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Thursday, April 11, 2013

The Norway Question and Nights Out


So what do you think of Norway?

I get this question all the time.  It feels like a trap.  Like the person asking it is waiting for me to slip up and say something dismissive/stereotypically American/condescending so they can pounce on me.  This feeling is self-imposed.  Generally (there's exception to every rule), the person asking is genuinely interested in how an outsider perceives their country.

Still, it's a strange question.

In the states, one rarely ever deigns to ask that question to a visitor because, mostly, its assumed our country is awesome and you'd be foolish to think otherwise.  Norwegians, more often than not, feel the exact same with regards to their own country (and, really, who doesn't hold some biased fondness for their homeland?  Patriotism isn't always synonymous with nationalism nor does it always beget jingoism), but have a learned/cultured veneer of humility.

Which illustrates the most basic difference between America and Norway.  We say what you're all thinking.



Though, seriously, I don't know how to answer the question.  It's a first world country that besides being noticeably colder and speaking a different language, isn't a radical change (there are many, many, many more differences but, largely speaking, those are cosmetic).  There are good things and there are bad things, but it's not some, wholly grand paradigm distortion/destruction.  I dunno.  It's cool, I just wish there were better late night food options (this and this are not in the same league as this and this

Anyway, moving on...

This past week, I had the fortune/opportunity to go out on two, separate occasions.  One was a birthday party and the other, a Champions League game (Even in defeat, that Zlatan Ibrhamovic is sick!).  Those two, completely different events left me with two, distinct thoughts.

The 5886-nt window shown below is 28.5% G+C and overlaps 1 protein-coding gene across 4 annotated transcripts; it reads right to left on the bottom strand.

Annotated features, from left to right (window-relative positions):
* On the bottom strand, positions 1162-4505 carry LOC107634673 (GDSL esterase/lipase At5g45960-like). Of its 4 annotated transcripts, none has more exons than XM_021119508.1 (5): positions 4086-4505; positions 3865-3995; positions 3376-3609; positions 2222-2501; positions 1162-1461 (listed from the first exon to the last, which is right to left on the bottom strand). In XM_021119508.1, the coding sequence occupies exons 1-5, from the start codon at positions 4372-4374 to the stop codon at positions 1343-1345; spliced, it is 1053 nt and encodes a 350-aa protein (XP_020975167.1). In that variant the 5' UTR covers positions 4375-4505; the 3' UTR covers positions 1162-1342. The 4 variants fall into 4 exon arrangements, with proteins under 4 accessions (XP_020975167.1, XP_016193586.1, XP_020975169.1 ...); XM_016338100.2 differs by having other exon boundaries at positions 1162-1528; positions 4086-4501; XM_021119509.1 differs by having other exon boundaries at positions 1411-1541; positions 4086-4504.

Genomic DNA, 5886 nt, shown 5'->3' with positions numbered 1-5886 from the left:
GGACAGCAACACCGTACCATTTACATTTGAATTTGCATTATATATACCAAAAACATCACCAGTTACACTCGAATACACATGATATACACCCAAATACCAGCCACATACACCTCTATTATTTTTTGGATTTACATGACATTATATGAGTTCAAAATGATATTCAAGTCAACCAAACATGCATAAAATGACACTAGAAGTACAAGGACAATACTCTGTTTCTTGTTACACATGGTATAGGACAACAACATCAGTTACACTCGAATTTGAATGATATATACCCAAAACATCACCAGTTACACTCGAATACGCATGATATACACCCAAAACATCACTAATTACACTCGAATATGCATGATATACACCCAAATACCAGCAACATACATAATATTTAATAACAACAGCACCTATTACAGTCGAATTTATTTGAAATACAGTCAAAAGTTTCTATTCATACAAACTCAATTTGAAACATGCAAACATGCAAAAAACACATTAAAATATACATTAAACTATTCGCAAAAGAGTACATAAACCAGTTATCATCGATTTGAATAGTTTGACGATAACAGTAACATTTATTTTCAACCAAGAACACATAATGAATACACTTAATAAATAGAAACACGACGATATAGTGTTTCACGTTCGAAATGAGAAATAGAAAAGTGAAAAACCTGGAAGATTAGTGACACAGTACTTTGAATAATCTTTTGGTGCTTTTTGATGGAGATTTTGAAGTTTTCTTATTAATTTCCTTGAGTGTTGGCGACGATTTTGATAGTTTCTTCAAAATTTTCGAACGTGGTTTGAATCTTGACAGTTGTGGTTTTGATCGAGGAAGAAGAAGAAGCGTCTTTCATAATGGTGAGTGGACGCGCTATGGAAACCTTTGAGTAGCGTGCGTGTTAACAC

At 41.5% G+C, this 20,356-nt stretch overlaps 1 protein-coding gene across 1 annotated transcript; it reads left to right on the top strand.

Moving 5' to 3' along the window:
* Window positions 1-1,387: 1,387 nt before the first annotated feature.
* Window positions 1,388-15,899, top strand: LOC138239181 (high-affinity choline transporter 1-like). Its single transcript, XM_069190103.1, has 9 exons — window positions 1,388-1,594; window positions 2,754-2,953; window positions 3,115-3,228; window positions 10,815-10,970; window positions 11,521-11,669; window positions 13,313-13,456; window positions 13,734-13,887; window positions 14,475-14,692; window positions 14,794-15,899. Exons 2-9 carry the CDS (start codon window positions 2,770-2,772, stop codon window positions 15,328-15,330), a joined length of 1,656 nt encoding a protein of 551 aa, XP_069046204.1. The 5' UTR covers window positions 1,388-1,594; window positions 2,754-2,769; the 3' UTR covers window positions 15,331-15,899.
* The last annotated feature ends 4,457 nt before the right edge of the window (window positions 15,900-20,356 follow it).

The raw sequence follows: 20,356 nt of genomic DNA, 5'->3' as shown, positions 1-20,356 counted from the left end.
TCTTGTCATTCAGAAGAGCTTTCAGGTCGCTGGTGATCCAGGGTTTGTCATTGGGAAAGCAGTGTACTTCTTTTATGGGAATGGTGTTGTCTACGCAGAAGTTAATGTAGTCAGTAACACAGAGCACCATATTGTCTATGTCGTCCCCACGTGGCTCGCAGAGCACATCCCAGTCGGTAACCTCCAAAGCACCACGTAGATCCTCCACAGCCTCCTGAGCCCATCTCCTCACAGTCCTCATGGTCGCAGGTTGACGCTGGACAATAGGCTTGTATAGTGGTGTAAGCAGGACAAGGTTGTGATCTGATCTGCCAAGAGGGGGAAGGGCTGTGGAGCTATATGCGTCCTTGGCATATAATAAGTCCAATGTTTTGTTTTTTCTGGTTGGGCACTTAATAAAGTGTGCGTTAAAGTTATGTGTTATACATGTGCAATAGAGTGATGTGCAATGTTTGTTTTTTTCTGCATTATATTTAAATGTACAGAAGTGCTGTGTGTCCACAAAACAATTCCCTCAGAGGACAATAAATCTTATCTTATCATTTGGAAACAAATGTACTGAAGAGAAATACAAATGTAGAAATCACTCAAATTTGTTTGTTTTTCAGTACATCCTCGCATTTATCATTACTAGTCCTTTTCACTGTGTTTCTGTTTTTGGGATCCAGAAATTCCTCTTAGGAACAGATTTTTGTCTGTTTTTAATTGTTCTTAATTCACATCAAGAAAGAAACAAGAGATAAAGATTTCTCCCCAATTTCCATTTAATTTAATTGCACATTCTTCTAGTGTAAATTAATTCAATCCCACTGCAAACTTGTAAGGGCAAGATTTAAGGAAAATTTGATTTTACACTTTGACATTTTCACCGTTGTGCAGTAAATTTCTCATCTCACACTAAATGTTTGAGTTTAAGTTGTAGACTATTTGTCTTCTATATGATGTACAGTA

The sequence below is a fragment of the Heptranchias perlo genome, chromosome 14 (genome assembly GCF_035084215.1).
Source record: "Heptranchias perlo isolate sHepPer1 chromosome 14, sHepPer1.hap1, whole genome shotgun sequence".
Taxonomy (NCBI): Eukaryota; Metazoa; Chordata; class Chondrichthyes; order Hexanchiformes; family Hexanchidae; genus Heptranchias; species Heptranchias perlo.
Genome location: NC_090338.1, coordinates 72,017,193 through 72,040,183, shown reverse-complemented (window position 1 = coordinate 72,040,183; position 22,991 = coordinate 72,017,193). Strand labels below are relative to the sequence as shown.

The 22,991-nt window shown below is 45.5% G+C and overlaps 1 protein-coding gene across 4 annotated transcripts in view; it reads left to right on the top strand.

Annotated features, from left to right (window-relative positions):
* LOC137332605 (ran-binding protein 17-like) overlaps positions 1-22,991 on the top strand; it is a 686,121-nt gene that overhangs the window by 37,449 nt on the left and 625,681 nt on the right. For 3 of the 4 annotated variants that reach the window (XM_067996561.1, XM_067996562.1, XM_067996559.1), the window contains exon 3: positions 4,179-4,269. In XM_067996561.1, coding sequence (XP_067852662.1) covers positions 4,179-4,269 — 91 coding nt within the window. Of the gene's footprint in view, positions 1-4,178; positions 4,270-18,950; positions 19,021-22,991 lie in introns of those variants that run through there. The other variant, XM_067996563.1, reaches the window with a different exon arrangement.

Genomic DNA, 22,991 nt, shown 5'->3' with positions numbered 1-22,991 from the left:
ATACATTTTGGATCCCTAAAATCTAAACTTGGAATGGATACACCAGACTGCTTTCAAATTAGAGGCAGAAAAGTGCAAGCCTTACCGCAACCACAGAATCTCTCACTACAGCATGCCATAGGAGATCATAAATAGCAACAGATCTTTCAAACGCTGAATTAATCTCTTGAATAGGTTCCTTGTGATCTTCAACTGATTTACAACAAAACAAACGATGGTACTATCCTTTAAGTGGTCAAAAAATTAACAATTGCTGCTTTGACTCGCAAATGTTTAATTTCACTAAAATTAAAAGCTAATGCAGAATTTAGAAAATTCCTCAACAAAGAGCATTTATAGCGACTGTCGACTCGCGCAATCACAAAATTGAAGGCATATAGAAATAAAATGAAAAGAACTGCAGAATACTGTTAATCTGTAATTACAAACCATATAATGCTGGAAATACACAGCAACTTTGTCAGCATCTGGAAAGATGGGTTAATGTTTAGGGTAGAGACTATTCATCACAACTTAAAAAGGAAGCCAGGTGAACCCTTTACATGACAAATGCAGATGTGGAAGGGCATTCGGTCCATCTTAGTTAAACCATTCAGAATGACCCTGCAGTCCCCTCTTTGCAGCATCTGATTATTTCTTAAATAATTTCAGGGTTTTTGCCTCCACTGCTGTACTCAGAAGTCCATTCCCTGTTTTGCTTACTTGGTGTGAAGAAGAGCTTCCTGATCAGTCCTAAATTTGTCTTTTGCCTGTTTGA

1) A party happens in different ways, but usually brings about the same result.  In my experience, the pattern of interactions amongst Norwegians are inverse from those of Americans.  Here, everyone is usually in small groups at the onset of the evening (as opposed to loosely mingling and making small talk with everyone in the room) and, as the night progresses and more alcohol is consumed, the members branch out and exchange with other people (as opposed to dwindling down the social set to the people, with whom, you actually care to talk).  Though, in the end, everyone drinks their share and dances (I will say that the added element of trying to dance with people who you loosely know while trying to talk to them more provides excellent "people watching" material).  Of course, the goal is to find a select few people to invite back/tag along with to a nachspiel.  The point of a nachspiel is to break out your Tevin Campbell.


2) Watching TV/Sports in bars is not a concern.  The majority of bars/pubs in the good, ol' USA have numerous TV sets that are viewable from every place and can be fine tuned to a bevy of channels.  In Norway, there is a sparse collection of bars that offer viewing options and those are quite limited in scope (though, there is about 1/100th the options of sports on television).  It took four bars to find one that offered the Champions League game (mind you, one game "Bayern vs. Juventus" was on standard cable while the "PSG vs. Barcelona" was on the premium, pay-per-view channel).  The lack of diversion means that people have to actually talk to each other.  As you would imagine, this leads to people asking and answering questions.  I will give you one guess which question I get asked the most...

On that note, if you have any questions you'd like answered about my time here in Norway, please leave it on the Facebook page!

ALT FOR NORGE




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2 comments:

  1. Alcohol tends to have a big influence on social behaviour in Norway. Maybe it's the quantity, but I guess it's an uexplainable cultural thing. It never seems to amaze me though.

    Next time we'll go to another part of Oslo, to a real football pub. Let us forget the 24-experience. But at least I made a new friend. A dog, but still...
    Thijs

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